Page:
The fact that this little Kenwood is an all in one unit with no detachable foot means that unfortunately with the motor on tow there is no way the HB150 can be put in a dishwasher or if it had two detachable parts it would be a lot easier to clean. It can however be washed if you fill your sink with hot soapy water, or as the fairly basic manual enclosed reveals, filling the plastic beaker with hot water and washing up liquid to ensure the whole unit and blade is clean. In some respects I know my mum will love this but I'm a bit of a traditionalist at times and prefer a detachable foot for optimum hygiene.
At the bottom of the Kenwood's foot, the blade is served by air hole fins which can be clearly seen; this isn't just part of the design but it also helps to mould and blitz food together using whisked air whilst it is drowning in most liquids. These fins are more evident when blending milk products such as milkshakes or fruit juices as a lot of froth can be built up - as with most other hand blenders anyway.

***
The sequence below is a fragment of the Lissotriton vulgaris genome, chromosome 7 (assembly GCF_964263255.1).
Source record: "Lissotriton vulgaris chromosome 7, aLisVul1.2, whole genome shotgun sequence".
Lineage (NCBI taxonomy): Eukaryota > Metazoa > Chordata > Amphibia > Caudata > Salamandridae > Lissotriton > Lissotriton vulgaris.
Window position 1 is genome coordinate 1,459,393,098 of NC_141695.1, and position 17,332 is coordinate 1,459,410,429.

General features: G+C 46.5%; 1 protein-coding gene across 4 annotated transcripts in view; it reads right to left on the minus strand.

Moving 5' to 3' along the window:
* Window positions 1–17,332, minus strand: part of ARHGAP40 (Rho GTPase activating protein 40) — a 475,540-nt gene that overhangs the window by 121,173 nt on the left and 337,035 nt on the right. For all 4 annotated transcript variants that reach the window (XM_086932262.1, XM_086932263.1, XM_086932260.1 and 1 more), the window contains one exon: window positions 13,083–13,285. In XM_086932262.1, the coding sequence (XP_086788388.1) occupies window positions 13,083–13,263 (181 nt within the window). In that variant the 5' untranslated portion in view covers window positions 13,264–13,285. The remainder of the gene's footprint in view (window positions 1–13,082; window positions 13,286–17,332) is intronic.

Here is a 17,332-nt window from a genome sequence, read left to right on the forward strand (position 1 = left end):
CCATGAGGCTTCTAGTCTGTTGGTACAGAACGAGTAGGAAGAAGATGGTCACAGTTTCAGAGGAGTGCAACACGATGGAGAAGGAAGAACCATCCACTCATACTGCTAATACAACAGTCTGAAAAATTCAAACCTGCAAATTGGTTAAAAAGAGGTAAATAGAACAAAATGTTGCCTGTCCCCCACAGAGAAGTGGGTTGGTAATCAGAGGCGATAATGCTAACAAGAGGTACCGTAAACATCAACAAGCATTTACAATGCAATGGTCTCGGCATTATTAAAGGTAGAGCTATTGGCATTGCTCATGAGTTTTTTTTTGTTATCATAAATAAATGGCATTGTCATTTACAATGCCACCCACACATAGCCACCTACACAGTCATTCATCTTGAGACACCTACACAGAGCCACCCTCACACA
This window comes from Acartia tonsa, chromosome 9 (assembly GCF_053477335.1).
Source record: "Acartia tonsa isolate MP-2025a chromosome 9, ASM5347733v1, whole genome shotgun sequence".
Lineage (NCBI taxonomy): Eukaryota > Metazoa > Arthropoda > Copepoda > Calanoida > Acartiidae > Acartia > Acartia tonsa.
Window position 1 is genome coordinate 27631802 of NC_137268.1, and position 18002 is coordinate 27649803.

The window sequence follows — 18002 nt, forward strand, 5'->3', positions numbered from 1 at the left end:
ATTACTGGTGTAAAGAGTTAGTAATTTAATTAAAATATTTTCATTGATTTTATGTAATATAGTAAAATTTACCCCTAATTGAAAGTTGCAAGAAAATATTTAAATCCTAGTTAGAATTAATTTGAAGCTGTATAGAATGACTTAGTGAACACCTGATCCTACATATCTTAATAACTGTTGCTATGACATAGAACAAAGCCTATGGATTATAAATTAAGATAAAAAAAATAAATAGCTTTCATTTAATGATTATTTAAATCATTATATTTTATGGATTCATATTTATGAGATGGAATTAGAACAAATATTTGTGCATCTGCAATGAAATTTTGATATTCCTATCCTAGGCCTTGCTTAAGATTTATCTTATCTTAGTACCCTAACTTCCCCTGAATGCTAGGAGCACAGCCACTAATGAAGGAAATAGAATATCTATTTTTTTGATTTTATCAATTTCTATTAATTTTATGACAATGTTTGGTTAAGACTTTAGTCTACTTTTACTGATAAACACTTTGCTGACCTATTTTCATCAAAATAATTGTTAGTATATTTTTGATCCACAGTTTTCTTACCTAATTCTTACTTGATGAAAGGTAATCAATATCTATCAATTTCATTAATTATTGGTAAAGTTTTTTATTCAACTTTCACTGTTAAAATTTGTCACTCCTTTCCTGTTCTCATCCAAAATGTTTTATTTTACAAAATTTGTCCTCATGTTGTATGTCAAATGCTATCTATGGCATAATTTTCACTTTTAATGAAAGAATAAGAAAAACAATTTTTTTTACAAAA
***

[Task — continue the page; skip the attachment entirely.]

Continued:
** Using It **
Firstly the good news; the HB150 is much easier to hold than my heavier metal Morphy Richards model but then again it really impressed my mum because the quality of the Kenwood is great but it is also very lightweight - essential when she has Athritis in both hands. It isnt overly noisy either even though it has a 180 watt motor, more of the time being noisy in the way it slices and blends rather than the actual buzz of the motor.
It is a breeze to control because of the rubberised top and the natural design of the hand blender's foot which is more tapered than my MR model though. Splashes of food can be simply wiped down with a damp cloth if they get onto the body of the Kenwood too.
There is only one speed available on the Kenwood and its fast or nothing; it is after all a basic low priced hand blender; the button has to be pushed to activate the blender but it stays in with the only other task you need to do is hang onto the Kenwood as it pulverises and blitzes.
In soups the Kenwood managed really well with cooked potatoes which were surprising as I didn't think it would cope with only 180 watts of power, but in general whatever soup, light drink or liquids you are preparing and need a quick blend this little Kenwood will probably fill most requirements.